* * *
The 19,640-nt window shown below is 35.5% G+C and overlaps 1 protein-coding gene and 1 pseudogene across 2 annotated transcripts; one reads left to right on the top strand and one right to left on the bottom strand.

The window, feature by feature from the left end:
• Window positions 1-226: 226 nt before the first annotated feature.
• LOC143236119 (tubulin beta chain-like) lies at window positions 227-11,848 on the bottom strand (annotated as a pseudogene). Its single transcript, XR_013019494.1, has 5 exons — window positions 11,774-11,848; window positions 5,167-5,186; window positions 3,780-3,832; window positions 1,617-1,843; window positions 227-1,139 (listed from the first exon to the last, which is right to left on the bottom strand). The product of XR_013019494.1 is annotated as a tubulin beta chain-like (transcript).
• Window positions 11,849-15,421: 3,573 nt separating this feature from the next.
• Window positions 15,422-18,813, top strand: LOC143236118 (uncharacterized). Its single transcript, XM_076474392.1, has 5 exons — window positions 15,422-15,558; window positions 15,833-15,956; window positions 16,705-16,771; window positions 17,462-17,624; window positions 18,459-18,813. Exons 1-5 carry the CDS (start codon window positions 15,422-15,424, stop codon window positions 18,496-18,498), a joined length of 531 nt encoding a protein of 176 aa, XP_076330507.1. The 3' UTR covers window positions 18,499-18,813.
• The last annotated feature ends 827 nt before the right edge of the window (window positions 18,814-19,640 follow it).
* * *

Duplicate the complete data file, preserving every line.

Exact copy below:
The 19,640-nt window shown below is 35.5% G+C and overlaps 1 protein-coding gene and 1 pseudogene across 2 annotated transcripts; one reads left to right on the top strand and one right to left on the bottom strand.

The window, feature by feature from the left end:
• Window positions 1-226: 226 nt before the first annotated feature.
• LOC143236119 (tubulin beta chain-like) lies at window positions 227-11,848 on the bottom strand (annotated as a pseudogene). Its single transcript, XR_013019494.1, has 5 exons — window positions 11,774-11,848; window positions 5,167-5,186; window positions 3,780-3,832; window positions 1,617-1,843; window positions 227-1,139 (listed from the first exon to the last, which is right to left on the bottom strand). The product of XR_013019494.1 is annotated as a tubulin beta chain-like (transcript).
• Window positions 11,849-15,421: 3,573 nt separating this feature from the next.
• Window positions 15,422-18,813, top strand: LOC143236118 (uncharacterized). Its single transcript, XM_076474392.1, has 5 exons — window positions 15,422-15,558; window positions 15,833-15,956; window positions 16,705-16,771; window positions 17,462-17,624; window positions 18,459-18,813. Exons 1-5 carry the CDS (start codon window positions 15,422-15,424, stop codon window positions 18,496-18,498), a joined length of 531 nt encoding a protein of 176 aa, XP_076330507.1. The 3' UTR covers window positions 18,499-18,813.
• The last annotated feature ends 827 nt before the right edge of the window (window positions 18,814-19,640 follow it).